In this post I want to share with you how I prototyped a Sidenav component for the web that is responsive, stateful, supports keyboard navigation, works with and without Javascript, and works across browsers. Try the demo. If you prefer video, here's a YouTube version of this post: Overview # It's tough building a responsive navigation system. Some users will be on a keyboard, some will have powerful desktops, and some will visit from a small mobile device. Everyone visiting should be able to open and close the menu. Web Tactics # In this component exploration I had the joy of combining a few critical web platform features: CSS :target CSS grid CSS transforms CSS Media Queries for viewport and user preference JS for focus UX enhancements My solution has one sidebar and toggles only when at a "mobile" viewport of 540px or less. 540px will be our breakpoint for switching between the mobile interactive layout and the static desktop layout. CSS :target pseudo-class # One <a> link sets the url hash to #sidenav-open and the other to empty (''). Lastly, an element has the id to match the hash: <a href="#sidenav-open" id="sidenav-button" title="Open Menu" aria-label="Open Menu"> <a href="#" id="sidenav-close" title="Close Menu" aria-label="Close Menu"></a> <aside id="sidenav-open"> … </aside> Clicking each of these links changes the hash state of our page URL, then with a pseudo-class I show and hide the sidenav: @media (max-width: 540px) { #sidenav-open { visibility: hidden; } #sidenav-open:target { visibility: visible; } } CSS Grid # In the past, I only used absolute or fixed position sidenav layouts and components. Grid though, with its grid-area syntax, lets us assign multiple elements to the same row or column. Stacks # The primary layout element #sidenav-container is a grid that creates 1 row and 2 columns, 1 of each are named stack. When space is constrained, CSS assigns all of the <main> element's children to the same grid name, placing all elements into the same space, creating a stack. #sidenav-container { display: grid; grid: [stack] 1fr / min-content [stack] 1fr; min-height: 100vh; } @media (max-width: 540px) { #sidenav-container > * { grid-area: stack; } } Menu backdrop # The <aside> is the animating element that contains the side navigation. It has 2 children: the navigation container <nav> named [nav] and a backdrop <a> named [escape], which is used to close the menu. #sidenav-open { display: grid; grid-template-columns: [nav] 2fr [escape] 1fr; } Adjust 2fr & 1fr to find the ratio you like for the menu overlay and its negative space close button. CSS 3D transforms & transitions # Our layout is now stacked at a mobile viewport size. Until I add some new styles, it's overlaying our article by default. Here's some UX I'm shooting for in this next section: Animate open and close Only animate with motion if the user is OK with that Animate visibility so keyboard focus doesn't enter the offscreen element As I begin to implement motion animations, I want to start with accessibility top of mind. Accessible motion # Not everyone will want a slide out motion experience. In our solution this preference is applied by adjusting a --duration CSS variable inside a media query. This media query value represents a user's operating system preference for motion (if available). #sidenav-open { --duration: .6s; } @media (prefers-reduced-motion: reduce) { #sidenav-open { --duration: 1ms; } } A demo of the interaction with and without duration applied. Now when our sidenav is sliding open and closed, if a user prefers reduced motion, I instantly move the element into view, maintaining state without motion. Transition, transform, translate # Sidenav out (default) # To set the default state of our sidenav on mobile to an offscreen state, I position the element with transform: translateX(-110vw). Note, I added another 10vw to the typical offscreen code of -100vw, to ensure the box-shadow of the sidenav doesn't peek into the main viewport when it's hidden. @media (max-width: 540px) { #sidenav-open { visibility: hidden; transform: translateX(-110vw); will-change: transform; transition: transform var(--duration) var(--easeOutExpo), visibility 0s linear var(--duration); } } Sidenav in # When the #sidenav element matches as :target, set the translateX() position to homebase 0, and watch as CSS slides the element from its out position of -110vw, to its "in" position of 0 over var(--duration) when the URL hash is changed. @media (max-width: 540px) { #sidenav-open:target { visibility: visible; transform: translateX(0); transition: transform var(--duration) var(--easeOutExpo); } } Transition visibility # The goal now is to hide the menu from screenreaders when it's out, so systems don't put focus into an offscreen menu. I accomplish this by setting a visibility transition when the :target changes. When going in, don't transition visibility; be visible right away so I can see the element slide in and accept focus. When going out, transition visibility but delay it, so it flips to hidden at the end of the transition out. Accessibility UX enhancements # Links # This solution relies on changing the URL in order for the state to be managed. Naturally, the <a> element should be used here, and it gets some nice accessibility features for free. Let's adorn our interactive elements with labels clearly articulating intent. <a href="#" id="sidenav-close" title="Close Menu" aria-label="Close Menu"></a> <a href="#sidenav-open" id="sidenav-button" class="hamburger" title="Open Menu" aria-label="Open Menu"> <svg>...</svg> </a> A demo of the voiceover and keyboard interaction UX. Now our primary interaction buttons clearly state their intent for both mouse and keyboard. :is(:hover, :focus) # This handy CSS functional pseudo-selector lets us swiftly be inclusive with our hover styles by sharing them with focus as well. .hamburger:is(:hover, :focus) svg > line { stroke: hsl(var(--brandHSL)); } Sprinkle on Javascript # Press escape to close # The Escape key on your keyboard should close the menu right? Let's wire that up. const sidenav = document.querySelector('#sidenav-open'); sidenav.addEventListener('keyup', event => { if (event.code === 'Escape') document.location.hash = ''; }); Focus UX # The next snippet helps us put focus on the open and close buttons after they open or close. I want to make toggling easy. sidenav.addEventListener('transitionend', e => { const isOpen = document.location.hash === '#sidenav-open'; isOpen ? document.querySelector('#sidenav-close').focus() : document.querySelector('#sidenav-button').focus(); }) When the sidenav opens, focus the close button. When the sidenav closes, focus the open button. I do this by calling focus() on the element in JavaScript. Conclusion # Now that you know how I did it, how would you?! This makes for some fun component architecture! Who's going to make the 1st version with slots? 🙂 Let's diversify our approaches and learn all the ways to build on the web. Create a Glitch, tweet me your version, and I'll add it to the Community remixes section below. Community remixes # @_developit with custom elements: demo & code @mayeedwin1 with HTML/CSS/JS: demo & code @a_nurella with a Glitch Remix: demo & code @EvroMalarkey with HTML/CSS/JS: demo & code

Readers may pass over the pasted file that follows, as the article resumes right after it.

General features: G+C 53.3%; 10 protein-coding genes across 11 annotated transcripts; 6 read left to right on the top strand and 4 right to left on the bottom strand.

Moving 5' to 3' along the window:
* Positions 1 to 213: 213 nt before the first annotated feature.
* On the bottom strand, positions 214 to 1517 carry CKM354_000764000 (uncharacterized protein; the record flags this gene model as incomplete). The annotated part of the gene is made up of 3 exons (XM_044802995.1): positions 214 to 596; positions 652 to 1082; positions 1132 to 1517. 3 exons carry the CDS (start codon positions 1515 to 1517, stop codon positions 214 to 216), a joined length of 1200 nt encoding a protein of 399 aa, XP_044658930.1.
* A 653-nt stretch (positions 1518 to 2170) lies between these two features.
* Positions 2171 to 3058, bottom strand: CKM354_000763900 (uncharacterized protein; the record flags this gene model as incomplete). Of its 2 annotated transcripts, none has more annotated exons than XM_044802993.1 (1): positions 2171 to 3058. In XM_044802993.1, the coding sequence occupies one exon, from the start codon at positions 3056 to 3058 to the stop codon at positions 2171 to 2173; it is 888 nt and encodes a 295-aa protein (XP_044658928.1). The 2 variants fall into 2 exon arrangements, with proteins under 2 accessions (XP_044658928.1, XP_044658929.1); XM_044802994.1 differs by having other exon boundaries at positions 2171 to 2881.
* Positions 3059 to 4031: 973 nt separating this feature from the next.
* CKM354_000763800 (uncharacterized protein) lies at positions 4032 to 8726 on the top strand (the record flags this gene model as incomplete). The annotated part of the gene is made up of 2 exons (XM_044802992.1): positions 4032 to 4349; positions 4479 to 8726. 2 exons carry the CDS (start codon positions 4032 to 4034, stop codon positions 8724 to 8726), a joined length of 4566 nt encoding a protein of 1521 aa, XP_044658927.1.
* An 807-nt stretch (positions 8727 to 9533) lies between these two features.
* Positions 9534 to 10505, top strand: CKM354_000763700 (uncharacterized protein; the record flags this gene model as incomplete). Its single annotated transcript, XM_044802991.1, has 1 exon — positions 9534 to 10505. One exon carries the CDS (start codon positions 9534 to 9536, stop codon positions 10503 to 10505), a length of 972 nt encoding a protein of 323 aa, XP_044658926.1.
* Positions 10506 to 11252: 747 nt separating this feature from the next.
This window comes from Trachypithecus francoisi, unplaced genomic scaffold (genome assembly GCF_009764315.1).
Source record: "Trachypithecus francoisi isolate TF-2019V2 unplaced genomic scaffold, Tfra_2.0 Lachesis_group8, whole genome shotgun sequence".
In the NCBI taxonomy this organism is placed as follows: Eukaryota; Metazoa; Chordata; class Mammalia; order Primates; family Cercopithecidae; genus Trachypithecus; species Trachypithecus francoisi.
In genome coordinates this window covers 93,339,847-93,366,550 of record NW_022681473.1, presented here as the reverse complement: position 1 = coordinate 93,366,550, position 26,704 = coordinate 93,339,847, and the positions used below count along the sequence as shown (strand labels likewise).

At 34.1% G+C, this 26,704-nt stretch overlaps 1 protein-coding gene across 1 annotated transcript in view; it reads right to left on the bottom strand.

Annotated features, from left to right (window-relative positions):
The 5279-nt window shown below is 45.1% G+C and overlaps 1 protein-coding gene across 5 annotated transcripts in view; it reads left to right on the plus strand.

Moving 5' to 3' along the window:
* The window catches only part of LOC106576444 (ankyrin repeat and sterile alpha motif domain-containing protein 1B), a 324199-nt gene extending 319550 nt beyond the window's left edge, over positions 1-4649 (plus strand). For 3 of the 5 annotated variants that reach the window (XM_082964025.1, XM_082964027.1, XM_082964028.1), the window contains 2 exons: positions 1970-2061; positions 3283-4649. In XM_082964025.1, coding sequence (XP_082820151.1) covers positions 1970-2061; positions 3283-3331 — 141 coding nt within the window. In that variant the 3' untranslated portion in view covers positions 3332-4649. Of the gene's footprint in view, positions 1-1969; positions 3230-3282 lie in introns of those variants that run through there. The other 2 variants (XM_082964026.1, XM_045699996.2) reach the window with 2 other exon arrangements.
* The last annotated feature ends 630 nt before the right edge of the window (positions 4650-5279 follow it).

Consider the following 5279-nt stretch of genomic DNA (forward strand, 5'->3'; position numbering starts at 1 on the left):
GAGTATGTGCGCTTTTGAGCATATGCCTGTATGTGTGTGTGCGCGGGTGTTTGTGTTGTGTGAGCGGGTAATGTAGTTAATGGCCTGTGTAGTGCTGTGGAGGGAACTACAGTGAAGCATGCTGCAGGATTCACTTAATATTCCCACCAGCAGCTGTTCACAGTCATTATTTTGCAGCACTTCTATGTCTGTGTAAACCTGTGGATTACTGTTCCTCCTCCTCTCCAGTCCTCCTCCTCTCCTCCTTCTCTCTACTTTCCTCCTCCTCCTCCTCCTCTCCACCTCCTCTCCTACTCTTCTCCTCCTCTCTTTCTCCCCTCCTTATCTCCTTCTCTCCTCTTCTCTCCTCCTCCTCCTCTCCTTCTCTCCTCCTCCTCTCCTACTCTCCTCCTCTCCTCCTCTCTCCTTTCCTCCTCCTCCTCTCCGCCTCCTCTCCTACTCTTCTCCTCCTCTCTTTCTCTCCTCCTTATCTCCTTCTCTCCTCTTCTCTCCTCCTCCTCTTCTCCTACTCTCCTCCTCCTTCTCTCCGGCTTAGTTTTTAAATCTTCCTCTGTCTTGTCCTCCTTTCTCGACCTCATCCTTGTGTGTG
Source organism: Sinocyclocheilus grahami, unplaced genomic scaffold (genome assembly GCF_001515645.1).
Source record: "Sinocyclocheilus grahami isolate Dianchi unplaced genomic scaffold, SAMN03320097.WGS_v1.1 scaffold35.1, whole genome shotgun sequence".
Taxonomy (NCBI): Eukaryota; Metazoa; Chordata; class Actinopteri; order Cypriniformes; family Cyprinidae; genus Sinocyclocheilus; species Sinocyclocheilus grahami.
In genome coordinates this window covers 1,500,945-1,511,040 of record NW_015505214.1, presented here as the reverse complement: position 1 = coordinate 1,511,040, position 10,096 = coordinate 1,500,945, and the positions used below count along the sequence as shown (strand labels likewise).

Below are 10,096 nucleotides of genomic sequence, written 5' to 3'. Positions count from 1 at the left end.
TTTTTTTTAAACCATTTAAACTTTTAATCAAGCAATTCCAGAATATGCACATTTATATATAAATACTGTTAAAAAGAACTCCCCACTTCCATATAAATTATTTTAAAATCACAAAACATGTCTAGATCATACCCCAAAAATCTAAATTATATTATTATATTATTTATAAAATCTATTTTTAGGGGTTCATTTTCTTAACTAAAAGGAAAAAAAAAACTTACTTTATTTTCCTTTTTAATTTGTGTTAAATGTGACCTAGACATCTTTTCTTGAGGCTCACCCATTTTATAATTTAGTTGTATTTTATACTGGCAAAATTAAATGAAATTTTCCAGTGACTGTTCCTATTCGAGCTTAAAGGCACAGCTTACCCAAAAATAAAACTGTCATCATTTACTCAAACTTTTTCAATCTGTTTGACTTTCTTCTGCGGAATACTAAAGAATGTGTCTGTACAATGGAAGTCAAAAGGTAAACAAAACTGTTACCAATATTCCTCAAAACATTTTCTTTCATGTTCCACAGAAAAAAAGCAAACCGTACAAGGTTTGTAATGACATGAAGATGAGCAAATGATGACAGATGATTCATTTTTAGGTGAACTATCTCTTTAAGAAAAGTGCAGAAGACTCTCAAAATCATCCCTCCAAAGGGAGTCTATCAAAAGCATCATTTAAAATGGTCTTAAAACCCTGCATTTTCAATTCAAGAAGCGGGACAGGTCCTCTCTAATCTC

Deprecating Excalidraw Electron in favor of the web version